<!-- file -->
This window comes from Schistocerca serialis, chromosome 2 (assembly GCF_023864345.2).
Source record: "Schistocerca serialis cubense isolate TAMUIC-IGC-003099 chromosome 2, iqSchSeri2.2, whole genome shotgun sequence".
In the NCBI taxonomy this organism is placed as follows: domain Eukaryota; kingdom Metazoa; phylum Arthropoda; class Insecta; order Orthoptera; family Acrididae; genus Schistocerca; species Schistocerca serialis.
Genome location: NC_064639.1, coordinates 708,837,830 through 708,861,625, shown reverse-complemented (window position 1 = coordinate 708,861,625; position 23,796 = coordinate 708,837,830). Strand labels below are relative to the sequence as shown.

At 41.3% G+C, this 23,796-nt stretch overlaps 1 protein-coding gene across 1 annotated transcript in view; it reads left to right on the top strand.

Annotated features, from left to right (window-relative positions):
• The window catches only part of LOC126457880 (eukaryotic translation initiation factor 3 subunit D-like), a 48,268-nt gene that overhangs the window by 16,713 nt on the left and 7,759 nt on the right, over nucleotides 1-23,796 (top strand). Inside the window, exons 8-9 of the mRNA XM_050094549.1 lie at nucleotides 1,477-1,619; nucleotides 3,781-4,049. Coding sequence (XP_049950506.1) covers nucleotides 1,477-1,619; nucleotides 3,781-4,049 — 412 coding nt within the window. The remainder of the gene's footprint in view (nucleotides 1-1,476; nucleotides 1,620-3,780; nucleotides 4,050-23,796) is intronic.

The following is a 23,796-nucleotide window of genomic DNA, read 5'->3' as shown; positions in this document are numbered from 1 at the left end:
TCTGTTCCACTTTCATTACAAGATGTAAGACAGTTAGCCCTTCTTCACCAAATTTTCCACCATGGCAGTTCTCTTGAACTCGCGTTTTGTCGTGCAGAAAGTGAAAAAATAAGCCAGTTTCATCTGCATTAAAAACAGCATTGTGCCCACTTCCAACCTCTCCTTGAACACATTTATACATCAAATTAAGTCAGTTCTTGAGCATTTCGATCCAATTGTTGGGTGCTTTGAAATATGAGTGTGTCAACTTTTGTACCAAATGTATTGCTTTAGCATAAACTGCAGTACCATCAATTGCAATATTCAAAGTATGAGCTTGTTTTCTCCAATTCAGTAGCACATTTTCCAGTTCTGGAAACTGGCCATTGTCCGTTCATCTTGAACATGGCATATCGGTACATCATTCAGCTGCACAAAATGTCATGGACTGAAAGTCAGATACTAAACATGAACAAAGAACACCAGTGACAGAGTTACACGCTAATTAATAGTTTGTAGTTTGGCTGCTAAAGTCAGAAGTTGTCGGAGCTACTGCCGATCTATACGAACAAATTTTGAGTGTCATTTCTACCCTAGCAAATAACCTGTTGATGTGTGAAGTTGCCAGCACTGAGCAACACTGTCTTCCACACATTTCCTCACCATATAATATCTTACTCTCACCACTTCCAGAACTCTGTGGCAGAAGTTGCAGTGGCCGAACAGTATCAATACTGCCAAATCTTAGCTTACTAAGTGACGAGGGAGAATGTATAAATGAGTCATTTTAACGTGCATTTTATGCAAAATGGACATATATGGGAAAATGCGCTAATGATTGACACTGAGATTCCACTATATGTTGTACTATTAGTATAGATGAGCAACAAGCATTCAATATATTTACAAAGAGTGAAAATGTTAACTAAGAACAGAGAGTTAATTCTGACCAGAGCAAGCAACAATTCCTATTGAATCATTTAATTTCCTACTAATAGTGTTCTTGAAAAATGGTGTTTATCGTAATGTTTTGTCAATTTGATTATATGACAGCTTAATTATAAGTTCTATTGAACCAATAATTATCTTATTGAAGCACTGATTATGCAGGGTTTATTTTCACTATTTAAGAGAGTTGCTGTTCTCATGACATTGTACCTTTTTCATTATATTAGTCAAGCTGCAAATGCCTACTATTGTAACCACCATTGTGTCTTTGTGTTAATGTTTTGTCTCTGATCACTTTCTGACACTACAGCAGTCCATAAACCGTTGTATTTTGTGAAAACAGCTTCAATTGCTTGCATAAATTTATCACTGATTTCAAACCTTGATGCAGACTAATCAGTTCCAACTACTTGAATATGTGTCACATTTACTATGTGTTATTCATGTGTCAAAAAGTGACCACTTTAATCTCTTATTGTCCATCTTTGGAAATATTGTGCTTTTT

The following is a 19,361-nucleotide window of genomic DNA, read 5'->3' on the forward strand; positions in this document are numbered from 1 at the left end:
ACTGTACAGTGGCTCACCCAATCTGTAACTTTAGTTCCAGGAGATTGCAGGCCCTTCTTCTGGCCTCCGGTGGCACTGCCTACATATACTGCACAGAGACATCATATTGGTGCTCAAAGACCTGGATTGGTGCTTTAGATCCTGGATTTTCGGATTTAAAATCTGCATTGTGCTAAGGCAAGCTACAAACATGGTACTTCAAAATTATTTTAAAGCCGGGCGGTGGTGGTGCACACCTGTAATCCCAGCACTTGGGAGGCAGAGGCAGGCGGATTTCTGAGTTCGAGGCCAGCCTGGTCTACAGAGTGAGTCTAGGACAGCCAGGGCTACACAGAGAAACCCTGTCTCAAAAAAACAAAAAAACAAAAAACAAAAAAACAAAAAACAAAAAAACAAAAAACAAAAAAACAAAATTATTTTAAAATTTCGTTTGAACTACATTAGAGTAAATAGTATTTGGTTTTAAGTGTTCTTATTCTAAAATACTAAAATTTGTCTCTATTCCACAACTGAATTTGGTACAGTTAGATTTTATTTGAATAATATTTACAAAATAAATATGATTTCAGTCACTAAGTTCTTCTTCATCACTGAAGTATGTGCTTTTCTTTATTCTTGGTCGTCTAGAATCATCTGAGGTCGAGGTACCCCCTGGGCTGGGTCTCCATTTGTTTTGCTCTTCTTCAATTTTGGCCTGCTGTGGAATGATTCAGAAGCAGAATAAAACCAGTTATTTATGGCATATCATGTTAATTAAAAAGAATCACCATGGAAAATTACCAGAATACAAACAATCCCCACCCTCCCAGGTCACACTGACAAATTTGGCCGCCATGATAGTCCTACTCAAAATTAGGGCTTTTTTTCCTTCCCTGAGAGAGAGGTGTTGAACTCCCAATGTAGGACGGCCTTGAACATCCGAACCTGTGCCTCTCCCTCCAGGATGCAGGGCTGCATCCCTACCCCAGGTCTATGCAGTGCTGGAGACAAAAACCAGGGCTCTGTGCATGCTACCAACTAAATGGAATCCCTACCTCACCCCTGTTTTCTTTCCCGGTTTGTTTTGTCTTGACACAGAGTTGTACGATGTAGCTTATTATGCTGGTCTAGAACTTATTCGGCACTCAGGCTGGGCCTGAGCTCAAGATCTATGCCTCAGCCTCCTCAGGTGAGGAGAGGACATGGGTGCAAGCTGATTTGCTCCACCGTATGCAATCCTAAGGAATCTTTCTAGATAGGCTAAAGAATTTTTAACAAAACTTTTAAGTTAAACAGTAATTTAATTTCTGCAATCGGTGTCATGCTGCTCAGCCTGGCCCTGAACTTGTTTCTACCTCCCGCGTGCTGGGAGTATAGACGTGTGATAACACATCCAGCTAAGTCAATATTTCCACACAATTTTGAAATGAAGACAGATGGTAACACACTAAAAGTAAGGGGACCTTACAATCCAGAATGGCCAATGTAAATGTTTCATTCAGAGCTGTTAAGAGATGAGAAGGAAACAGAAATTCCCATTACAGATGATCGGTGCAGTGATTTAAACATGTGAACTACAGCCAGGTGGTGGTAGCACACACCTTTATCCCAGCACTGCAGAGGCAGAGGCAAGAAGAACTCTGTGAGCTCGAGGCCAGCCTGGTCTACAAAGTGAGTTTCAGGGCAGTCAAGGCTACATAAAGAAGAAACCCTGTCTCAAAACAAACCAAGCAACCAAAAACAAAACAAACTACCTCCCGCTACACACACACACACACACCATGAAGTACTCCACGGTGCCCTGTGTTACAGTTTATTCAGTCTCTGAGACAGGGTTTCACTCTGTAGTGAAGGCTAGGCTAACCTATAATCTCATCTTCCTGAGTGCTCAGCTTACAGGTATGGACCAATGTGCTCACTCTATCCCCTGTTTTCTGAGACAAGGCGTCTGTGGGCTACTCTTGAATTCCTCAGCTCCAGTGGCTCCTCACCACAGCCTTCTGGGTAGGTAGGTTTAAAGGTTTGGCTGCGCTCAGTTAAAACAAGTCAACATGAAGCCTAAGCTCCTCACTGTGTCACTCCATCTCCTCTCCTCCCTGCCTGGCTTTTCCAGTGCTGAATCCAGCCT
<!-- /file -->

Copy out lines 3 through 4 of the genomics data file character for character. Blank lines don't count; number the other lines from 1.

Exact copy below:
In the NCBI taxonomy this organism is placed as follows: domain Eukaryota; kingdom Metazoa; phylum Arthropoda; class Insecta; order Orthoptera; family Acrididae; genus Schistocerca; species Schistocerca serialis.
Genome location: NC_064639.1, coordinates 708,837,830 through 708,861,625, shown reverse-complemented (window position 1 = coordinate 708,861,625; position 23,796 = coordinate 708,837,830). Strand labels below are relative to the sequence as shown.